It wasn’t all happiness and pixie dust, though. It could get extremely hot–that summer we regularly had temps up around one hundred degrees. Often in the afternoon it would get so humid that we’d have a heavy thunderstorm for about a half hour, then the sun would come back out and it would get even more humid. Once, a guest called me some pretty obscene names because I wouldn’t let him sneak into a show that was at capacity. I would sometimes come home tired and grumpy, and one time I didn’t take care of myself and ended up with a touch of heat exhaustion. There was also the fact that Disney has very exacting standards, and meeting those was sometimes a challenge. I once showed up for work with a bit too much stubble, and a supervisor insisted that I shave before starting my shift. I had to purchase a disposable razor from a vending machine and quickly clean up (that’s when I learned that disposable vending machine razors are a terrible and painful invention, and I took extra care to be clean shaven before going into work after that). One time, I was trying to explain to a woman why I couldn’t let her duck under the ropes to get into the Mermaid queue, and that she should walk around to the turnstiles to enter. Unfortunately, she spoke virtually no English, so she had no idea what I was trying to say and I couldn’t follow what she was trying to tell me. The ‘conversation’ went around in circles for a while before she walked away upset. Later that day I received a black mark (I don’t recall what the actual term was) on my record, as she had gone to guest service extremely upset. Essentially her family was already in the queue and she was trying to meet up with them, and I was so set in the “everybody needs to be counted” mindset that I didn’t stop to consider that there could have been better ways to handle the situation. I could have let her in and asked another cast member to spin the turnstile once to count her in. I could have checked to see if any other nearby cast member spoke this guest’s language to facilitate communications. I don’t recall my feelings on the matter at the time (I was about twenty years old) but in hindsight I’ve realized how much that particular moment–and just adhering to the Walt Disney World way of life in general–has positively affected how I’ve worked in customer service ever since.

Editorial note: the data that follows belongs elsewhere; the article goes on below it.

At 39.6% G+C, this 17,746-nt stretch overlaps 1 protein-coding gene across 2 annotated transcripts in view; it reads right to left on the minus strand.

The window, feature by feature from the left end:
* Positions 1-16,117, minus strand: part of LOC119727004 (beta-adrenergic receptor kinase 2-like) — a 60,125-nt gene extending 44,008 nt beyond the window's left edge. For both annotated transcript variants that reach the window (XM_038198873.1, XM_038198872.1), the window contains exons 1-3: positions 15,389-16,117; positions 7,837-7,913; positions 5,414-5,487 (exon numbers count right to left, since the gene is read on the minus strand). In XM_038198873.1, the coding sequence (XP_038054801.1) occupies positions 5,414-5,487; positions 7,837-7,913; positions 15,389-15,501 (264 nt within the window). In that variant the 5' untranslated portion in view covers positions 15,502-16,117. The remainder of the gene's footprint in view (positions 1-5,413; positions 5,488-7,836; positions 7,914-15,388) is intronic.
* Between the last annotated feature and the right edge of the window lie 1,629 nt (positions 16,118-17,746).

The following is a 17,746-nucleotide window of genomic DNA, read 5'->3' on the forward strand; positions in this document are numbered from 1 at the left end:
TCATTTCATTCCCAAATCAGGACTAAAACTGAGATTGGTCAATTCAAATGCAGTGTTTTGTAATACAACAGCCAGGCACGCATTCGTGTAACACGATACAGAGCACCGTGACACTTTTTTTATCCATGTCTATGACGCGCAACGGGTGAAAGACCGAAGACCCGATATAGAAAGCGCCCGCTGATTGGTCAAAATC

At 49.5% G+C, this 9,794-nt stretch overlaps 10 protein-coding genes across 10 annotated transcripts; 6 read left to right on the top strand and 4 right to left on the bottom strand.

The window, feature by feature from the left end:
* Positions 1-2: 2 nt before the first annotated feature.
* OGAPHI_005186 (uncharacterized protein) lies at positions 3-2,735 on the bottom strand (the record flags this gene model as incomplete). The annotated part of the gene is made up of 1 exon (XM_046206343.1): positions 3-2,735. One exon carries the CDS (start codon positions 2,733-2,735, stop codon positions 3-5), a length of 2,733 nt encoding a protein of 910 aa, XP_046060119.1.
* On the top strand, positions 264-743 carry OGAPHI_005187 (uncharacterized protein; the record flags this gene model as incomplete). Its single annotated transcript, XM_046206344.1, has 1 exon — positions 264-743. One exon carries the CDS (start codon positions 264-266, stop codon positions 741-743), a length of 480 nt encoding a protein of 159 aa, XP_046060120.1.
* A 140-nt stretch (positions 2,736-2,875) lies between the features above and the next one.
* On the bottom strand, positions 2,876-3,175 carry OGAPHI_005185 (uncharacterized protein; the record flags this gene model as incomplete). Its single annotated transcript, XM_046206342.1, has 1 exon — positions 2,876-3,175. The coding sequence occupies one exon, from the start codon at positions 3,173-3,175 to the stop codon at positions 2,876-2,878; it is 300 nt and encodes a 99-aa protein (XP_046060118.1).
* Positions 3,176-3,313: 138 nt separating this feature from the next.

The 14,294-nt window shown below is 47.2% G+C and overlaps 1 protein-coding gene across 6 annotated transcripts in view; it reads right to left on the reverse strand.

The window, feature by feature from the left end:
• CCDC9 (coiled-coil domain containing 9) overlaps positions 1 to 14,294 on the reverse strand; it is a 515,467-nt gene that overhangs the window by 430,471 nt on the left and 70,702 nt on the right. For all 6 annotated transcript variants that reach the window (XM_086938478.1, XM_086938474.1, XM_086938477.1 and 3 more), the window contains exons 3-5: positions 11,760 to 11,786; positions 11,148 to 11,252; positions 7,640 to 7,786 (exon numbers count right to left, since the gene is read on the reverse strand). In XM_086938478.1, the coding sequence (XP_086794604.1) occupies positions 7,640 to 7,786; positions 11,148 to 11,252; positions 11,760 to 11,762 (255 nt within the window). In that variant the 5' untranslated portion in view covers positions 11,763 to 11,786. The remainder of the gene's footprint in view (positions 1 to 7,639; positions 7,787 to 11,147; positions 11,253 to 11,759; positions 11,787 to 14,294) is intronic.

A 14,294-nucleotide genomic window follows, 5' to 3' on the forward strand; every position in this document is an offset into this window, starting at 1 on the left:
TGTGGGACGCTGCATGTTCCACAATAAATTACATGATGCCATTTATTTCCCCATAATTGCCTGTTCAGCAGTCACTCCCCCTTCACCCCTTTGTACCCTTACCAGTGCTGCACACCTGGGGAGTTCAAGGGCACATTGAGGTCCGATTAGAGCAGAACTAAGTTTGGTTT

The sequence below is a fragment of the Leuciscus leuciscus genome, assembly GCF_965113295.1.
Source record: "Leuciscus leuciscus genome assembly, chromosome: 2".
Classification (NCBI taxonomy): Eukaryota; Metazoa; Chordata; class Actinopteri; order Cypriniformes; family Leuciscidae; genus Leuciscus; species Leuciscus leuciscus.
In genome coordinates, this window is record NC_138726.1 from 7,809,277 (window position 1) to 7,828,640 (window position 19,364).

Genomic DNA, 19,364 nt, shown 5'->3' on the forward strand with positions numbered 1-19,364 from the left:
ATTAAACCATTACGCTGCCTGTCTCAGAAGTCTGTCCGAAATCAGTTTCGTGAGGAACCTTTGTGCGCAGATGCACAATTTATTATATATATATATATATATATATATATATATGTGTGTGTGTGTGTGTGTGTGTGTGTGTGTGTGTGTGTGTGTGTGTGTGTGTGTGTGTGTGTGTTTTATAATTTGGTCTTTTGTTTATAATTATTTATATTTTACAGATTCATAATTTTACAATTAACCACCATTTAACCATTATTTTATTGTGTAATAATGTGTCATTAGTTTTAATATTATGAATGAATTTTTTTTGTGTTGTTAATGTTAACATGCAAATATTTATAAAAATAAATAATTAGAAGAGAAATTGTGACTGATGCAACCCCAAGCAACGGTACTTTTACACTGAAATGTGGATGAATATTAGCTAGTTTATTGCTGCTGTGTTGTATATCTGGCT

Disney is huge, and an insane number of guests pass through the parks every day, but sometimes it could also be a very small world after all. One day, I was working at Voyage of the Little Mermaid, and I was at the doors that led into the foyer. There was a full house waiting to go inside, and I was making small talk with the guests towards the front of the crowd. A pair of young men noticed my nametag, and the fact that I had put my ‘hometown’ as Ashland, Massachusetts (where I grew up) and asked if I knew a particular person–who it so happens I had graduated with. It turns out that they went to college with him, and we talked a bit about him and they promised to say hello to him for me when they got back home.
It was moments like that that made me really love being a part of the Disney magic, and made me realize that the cast member from my audition (see Part One) was right–not smiling would have been exceptionally difficult. In fact, though I never did get to see that cast member again, if I had I definitely would have thanked him for assigning me to the Animation Courtyard. Whether it was helping a confused guest locate an attraction, setting up for a parade, getting guests in to see Little Mermaid come to life, or see people excited to watch animators at work, I was a part of creating a pixie dust-filled experience for people from around the world.
It was fun and exhausting, exciting and stressful, magical and (at times) overwhelming, but working at Walt Disney World was simply one of the most amazing experiences of my life. Even now, over twenty years later, I still talk about it and proudly call myself a former cast member.
Unfortunately, just like all good things, it couldn’t last forever. Check out the third and final part of the Cast Member Diaries, in which I talk about leaving the Most Magical Place on Earth.